One of the most stressful parts of university and living away from home has to be budgeting. The change of having to pay for rent, food, essentials, and transportation can come as a costly shock to those who previously had them provided. One way to make sure you have enough money for your all of your necessities as well as your leisure, is to set up your own budget, and stick to it.
The first step is finding out exactly how much money you have, and how much you will be making (or receiving from financial aid) throughout the year. If you feel like you may be struggling to make ends meet, this would be a good time to ask yourself if getting a part-time job would be helpful. Of course, if you’re enrolled in a particularly work-heavy program, getting a job is probably not the best option for you, as you want to ensure that you will have plenty of time to focus on your course work. Jobs can be very time-demanding even if part-time, and if most of your money is going towards tuition, you want to make sure you make that investment worthwhile.
Next is ensuring you know how much you need to put aside for tuition, books, rent, food, necessities, leisure, and transportation. For books, try to opt for used instead of new, and also try to compare prices of your campus bookstore with other stores and online shops. You’d be surprised how much more your campus bookstore will charge for books you can also find elsewhere.
For food, necessities, and leisure, it’s easiest to make a weekly budget. Sticking to making your necessary purchases once a week and setting a limit for spending is essential to sticking to a university budget, and will help you identify your spending habits and patterns.
Knowing when to spend and when to splurge is one of the biggest struggles of living alone for the first time. One of the easier places to limit spending is with food. Avoid buying meals on campus unless you have a prepaid meal plan, as these can quickly add up. Try to allow yourself some extra time in the morning or the night before to pack whatever meals and snacks you may need (we recommend our fresh rice noodle bowl recipe, it’s great as a packed lunch and doesn’t need to be reheated). Simply bringing your own cookies or muffins to have with your Starbucks coffee is a really great starting point, and can really jumpstart the habit of being prepared and avoiding unexpected and unnecessary spending.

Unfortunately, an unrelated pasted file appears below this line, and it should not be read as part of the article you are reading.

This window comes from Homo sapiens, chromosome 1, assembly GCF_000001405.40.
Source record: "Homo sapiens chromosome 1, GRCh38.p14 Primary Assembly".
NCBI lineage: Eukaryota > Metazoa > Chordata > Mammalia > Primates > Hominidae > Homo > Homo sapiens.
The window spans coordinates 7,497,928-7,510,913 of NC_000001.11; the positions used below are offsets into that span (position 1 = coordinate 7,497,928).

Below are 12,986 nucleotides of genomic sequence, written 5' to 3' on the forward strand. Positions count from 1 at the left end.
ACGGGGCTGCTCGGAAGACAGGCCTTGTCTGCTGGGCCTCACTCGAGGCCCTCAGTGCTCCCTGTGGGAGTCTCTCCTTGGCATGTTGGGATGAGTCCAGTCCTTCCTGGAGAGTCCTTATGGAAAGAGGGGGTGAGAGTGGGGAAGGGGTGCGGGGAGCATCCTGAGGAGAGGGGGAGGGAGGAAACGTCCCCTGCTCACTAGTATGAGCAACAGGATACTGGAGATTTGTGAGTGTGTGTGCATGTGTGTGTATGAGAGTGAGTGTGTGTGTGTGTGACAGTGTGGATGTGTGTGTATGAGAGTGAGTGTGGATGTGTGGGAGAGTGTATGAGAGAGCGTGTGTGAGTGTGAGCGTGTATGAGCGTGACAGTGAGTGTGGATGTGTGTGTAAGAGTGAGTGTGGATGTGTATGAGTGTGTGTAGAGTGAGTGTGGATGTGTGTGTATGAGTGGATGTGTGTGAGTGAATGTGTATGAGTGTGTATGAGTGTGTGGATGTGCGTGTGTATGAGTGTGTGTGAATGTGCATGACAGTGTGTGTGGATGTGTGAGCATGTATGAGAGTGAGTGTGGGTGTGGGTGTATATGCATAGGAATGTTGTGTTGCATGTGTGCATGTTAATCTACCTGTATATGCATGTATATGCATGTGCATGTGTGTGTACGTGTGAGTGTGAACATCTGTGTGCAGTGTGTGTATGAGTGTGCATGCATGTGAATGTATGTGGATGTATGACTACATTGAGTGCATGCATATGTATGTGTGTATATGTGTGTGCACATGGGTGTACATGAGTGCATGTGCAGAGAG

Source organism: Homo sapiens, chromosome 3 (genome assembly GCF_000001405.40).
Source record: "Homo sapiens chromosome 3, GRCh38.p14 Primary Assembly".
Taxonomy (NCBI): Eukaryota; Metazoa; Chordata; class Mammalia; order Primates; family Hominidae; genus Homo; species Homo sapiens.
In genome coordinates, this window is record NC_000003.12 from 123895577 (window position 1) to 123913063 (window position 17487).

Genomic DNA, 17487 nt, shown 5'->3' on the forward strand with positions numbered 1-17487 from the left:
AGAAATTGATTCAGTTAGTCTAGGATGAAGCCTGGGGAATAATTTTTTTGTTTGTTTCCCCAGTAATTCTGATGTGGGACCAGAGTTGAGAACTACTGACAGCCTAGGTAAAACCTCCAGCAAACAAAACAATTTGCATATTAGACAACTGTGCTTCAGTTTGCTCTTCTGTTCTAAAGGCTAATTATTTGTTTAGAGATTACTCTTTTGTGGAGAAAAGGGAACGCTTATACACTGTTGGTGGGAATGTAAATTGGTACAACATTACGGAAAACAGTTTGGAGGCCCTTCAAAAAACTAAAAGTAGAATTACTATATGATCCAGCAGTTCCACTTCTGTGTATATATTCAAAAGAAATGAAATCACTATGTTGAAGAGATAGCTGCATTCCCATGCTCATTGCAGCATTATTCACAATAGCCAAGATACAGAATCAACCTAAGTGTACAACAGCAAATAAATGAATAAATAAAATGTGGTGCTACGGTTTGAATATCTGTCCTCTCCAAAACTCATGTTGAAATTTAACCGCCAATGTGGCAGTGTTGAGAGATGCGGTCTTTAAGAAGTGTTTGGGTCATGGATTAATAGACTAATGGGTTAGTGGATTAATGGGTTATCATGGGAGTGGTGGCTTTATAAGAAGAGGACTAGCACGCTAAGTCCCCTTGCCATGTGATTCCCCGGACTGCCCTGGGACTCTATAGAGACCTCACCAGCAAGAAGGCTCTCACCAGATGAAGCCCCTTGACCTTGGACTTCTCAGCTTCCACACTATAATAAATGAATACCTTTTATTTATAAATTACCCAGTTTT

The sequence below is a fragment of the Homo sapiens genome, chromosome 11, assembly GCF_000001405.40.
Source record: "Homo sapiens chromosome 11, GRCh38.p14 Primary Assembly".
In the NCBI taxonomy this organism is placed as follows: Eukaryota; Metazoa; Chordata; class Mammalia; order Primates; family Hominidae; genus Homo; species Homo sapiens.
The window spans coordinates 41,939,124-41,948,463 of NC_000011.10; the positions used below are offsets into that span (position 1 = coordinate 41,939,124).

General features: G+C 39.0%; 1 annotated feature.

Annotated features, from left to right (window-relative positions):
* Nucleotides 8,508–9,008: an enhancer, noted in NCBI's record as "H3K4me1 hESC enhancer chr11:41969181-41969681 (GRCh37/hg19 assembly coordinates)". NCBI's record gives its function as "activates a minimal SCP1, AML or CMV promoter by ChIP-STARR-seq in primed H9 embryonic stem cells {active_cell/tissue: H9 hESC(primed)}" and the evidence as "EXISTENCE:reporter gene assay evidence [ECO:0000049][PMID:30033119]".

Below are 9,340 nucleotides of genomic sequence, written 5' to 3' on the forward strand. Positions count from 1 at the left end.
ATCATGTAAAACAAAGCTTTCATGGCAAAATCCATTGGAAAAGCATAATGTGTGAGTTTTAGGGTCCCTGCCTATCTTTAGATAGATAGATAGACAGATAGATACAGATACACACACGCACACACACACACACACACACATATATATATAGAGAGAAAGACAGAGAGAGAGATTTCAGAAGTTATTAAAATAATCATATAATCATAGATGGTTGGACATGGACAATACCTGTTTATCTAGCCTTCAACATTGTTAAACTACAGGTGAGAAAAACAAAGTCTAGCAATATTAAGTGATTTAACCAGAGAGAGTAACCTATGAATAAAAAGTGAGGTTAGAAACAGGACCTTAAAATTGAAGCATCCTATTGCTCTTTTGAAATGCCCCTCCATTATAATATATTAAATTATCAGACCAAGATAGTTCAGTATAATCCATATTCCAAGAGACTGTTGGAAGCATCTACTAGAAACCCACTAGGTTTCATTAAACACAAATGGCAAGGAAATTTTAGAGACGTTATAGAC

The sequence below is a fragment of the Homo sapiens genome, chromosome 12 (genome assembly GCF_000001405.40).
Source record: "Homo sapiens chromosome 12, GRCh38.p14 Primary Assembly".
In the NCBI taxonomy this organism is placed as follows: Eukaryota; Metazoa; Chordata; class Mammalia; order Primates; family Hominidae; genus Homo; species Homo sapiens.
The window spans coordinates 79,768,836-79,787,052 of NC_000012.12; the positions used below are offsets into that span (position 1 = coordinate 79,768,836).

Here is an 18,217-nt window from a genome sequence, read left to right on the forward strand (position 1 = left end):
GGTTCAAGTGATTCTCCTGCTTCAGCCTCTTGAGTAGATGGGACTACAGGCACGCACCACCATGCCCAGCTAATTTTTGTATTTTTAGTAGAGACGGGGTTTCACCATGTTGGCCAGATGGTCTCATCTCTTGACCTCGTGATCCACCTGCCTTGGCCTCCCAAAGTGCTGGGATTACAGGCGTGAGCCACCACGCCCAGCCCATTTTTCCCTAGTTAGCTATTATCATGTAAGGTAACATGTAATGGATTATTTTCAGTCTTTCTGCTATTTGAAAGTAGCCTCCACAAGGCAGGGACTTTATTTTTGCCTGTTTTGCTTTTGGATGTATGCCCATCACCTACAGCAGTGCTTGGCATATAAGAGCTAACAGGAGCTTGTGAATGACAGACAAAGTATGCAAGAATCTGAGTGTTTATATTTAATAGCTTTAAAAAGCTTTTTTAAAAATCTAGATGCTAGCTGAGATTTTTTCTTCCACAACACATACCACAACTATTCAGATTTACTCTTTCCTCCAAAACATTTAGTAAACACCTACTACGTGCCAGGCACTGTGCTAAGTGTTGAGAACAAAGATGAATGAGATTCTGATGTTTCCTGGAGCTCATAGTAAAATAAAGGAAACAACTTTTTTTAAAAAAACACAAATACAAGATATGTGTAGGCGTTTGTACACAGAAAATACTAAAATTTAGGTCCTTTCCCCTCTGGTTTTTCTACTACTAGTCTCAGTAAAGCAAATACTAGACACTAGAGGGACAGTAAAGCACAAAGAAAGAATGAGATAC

Food can be your best friend or worst enemy when it comes to your finances. Wasting food is a dangerous habit to get into, so it’s essential to know exactly how much food you have and need so that you can avoid letting what you buy go past its expiration date. Don’t get into the habit of stockpiling food when it’s on sale, because more often than not, we buy more than we can eat through.
What we hope you take away from this post is the aspect of staying financially aware. The stress in finances in most cases comes from not knowing how much you can reasonably spend based on your income and savings. Keeping on top of this will significantly lower your stress and also help you get into these helpful habits that will carry on long-term. If you have any other tips for saving through University, leave them in the comments, we’d love to read them!